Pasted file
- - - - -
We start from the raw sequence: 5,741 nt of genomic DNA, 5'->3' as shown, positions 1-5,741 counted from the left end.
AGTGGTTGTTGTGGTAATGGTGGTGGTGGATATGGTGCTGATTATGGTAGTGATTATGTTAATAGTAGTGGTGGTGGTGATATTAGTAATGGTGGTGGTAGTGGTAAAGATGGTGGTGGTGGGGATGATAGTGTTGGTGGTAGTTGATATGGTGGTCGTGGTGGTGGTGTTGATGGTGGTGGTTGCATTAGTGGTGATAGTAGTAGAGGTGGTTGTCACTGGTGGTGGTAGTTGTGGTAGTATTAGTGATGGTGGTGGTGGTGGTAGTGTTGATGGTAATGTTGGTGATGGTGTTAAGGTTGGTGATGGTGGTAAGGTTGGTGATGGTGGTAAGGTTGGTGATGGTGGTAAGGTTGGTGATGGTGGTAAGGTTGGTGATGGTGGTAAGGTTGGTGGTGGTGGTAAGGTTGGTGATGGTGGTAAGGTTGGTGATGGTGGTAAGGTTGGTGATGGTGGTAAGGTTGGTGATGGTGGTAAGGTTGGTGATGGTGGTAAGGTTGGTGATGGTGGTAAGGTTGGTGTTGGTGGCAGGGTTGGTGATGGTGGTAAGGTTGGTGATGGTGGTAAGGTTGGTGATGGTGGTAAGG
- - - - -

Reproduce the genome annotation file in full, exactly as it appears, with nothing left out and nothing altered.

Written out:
We start from the raw sequence: 5,741 nt of genomic DNA, 5'->3' as shown, positions 1-5,741 counted from the left end.
AGTGGTTGTTGTGGTAATGGTGGTGGTGGATATGGTGCTGATTATGGTAGTGATTATGTTAATAGTAGTGGTGGTGGTGATATTAGTAATGGTGGTGGTAGTGGTAAAGATGGTGGTGGTGGGGATGATAGTGTTGGTGGTAGTTGATATGGTGGTCGTGGTGGTGGTGTTGATGGTGGTGGTTGCATTAGTGGTGATAGTAGTAGAGGTGGTTGTCACTGGTGGTGGTAGTTGTGGTAGTATTAGTGATGGTGGTGGTGGTGGTAGTGTTGATGGTAATGTTGGTGATGGTGTTAAGGTTGGTGATGGTGGTAAGGTTGGTGATGGTGGTAAGGTTGGTGATGGTGGTAAGGTTGGTGATGGTGGTAAGGTTGGTGATGGTGGTAAGGTTGGTGGTGGTGGTAAGGTTGGTGATGGTGGTAAGGTTGGTGATGGTGGTAAGGTTGGTGATGGTGGTAAGGTTGGTGATGGTGGTAAGGTTGGTGATGGTGGTAAGGTTGGTGATGGTGGTAAGGTTGGTGTTGGTGGCAGGGTTGGTGATGGTGGTAAGGTTGGTGATGGTGGTAAGGTTGGTGATGGTGGTAAGG